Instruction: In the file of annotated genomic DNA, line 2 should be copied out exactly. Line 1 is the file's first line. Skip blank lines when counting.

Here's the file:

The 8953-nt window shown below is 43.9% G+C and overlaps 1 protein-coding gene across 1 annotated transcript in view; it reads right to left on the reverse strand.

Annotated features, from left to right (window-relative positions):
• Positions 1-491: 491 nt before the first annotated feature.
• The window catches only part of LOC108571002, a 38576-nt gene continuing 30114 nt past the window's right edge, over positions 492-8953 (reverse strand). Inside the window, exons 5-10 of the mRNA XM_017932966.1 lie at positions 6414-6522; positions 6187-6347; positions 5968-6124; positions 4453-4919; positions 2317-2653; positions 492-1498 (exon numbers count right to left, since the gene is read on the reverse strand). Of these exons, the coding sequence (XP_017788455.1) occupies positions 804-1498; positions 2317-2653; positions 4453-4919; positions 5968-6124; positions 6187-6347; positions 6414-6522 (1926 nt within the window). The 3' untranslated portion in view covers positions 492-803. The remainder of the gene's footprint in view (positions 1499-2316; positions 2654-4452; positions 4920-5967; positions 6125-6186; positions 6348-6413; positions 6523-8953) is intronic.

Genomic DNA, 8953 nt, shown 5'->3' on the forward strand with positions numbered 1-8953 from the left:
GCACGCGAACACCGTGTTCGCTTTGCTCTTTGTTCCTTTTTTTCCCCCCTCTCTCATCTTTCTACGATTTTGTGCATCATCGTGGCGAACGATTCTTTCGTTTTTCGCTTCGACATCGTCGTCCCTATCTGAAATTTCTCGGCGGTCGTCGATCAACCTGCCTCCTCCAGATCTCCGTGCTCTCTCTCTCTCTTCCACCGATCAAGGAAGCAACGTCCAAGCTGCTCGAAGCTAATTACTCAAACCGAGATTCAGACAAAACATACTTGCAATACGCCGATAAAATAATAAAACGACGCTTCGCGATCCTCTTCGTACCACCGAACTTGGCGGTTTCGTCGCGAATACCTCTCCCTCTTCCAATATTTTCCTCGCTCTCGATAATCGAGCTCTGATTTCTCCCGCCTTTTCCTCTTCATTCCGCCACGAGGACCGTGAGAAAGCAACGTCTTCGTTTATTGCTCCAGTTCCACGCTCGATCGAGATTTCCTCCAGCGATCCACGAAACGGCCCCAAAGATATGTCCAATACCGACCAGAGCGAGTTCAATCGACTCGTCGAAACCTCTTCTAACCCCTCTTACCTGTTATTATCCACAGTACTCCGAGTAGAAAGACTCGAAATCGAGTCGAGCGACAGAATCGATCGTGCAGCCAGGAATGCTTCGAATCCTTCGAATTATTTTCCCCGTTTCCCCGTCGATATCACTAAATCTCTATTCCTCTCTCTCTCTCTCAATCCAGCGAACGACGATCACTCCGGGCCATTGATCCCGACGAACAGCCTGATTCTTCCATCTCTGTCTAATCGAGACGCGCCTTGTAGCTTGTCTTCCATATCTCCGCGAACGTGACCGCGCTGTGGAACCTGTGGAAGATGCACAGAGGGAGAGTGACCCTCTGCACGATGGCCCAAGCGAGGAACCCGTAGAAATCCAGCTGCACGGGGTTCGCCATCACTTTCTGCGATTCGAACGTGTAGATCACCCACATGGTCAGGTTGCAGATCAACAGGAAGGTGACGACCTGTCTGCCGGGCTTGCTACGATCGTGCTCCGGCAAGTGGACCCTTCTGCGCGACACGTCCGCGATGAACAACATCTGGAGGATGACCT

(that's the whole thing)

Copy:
Annotated features, from left to right (window-relative positions):